The asteroid that wiped away dinosaurs from the Earth is estimated to have been equivalent to 10 billion atomic bombs that were used in World War II. The impact of the giant asteroid had triggered massive tsunamis and let to wildfires that were thousands of miles away, according to research led by The University of Texas at Austin.
According to the findings of the research, the asteroid blasted so much sulpher into the Earth’s atmosphere that it led to blocking of the sun rays which ultimately caused global cooling that led to the extinction of dinosaurs.
Scientists have found hard evidence in the hundreds of feet of rocks that filled the impact crater within the first 24 hours after impact, according to the research which got published in the journal Proceedings of the National Academy of Sciences.
The evidence includes bits of charcoal, jumbles of rock brought in by the tsunami s backflow and noticeably absent sulphur. All of these are a part of the rock record which provides the most details into the catastrophic aftermath that ended the dinosaurs, according to Sean Gulick, a research professor at the University of Texas Institute for Geophysics (UTIG) at Jackson School of Geosciences.
Gulick had led the study and co-led the 2016 International Ocean Discovery Program scientific drilling mission which retrieved the rocks from the impact site offshore of the Yucatan Peninsula. The research is built on the previous work that was co-led and led by the Jackson School which described how the crater had formed and how the life recovered quickly at the site of the impact. Over two dozen international scientists contributed to the study.
Most of the material which filled the crater within a few hours of the impact was there at the site of the impact or got swept in by seawater pouring into the crater from the nearby Gulf of Mexico. According to the researchers, 425 feet of material was deposited in a day, which is the highest ever found in the geographical record.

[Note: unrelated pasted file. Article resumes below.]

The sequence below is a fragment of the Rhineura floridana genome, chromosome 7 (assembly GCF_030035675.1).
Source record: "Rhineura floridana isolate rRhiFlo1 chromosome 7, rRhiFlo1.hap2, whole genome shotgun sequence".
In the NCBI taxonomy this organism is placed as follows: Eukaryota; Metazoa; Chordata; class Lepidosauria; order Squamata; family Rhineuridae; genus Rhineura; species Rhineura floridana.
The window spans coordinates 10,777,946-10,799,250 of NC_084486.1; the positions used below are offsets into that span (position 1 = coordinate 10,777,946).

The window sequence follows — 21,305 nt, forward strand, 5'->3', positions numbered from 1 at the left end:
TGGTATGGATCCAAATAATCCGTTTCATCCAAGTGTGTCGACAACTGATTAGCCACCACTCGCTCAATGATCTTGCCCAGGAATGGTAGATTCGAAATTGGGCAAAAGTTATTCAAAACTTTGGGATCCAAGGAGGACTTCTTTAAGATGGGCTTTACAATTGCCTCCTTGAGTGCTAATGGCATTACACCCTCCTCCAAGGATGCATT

Gulick explained it as a short-lived inferno at a regional level, followed by a long period of global cooling. "We fried them and then we froze them," Gulick said in a statement. "Not all the dinosaurs died that day, but many dinosaurs did."
The researchers found charcoal and a chemical biomarker associated with soil fungi just above layers of sand that showed signs of being deposited by resurging waters.
According to the researchers, the area surrounding the impact crater is full of sulfur-rich rocks. However, there was no sulfur in the core. This, according to the researchers, supports a theory that the asteroid impact had vaporised the sulphur-bearing minerals which were present at the impact site and released it into the planet’s atmosphere.
The scientists estimated that at least 325 billion metric tons would have been released in the atmosphere by the impact of the asteroid. This would have reflected the sunlight away from the planet and caused global cooling. This is around four orders of magnitude greater than the sulphur which was released in the atmosphere during 1883 eruption of Krakatoa that cooled the Earth’s climate by an average of 2.2 degrees Fahrenheit for five years.
Scientists concluded that though the impact of the asteroid created mass destruction at the regional level, it was the global change of climate which led to the mass extinction of dinosaurs and most other living species on Earth during that time.
"The real killer has got to be atmospheric," Gulick said in the statement. "The only way you get a global mass extinction like this is an atmospheric effect."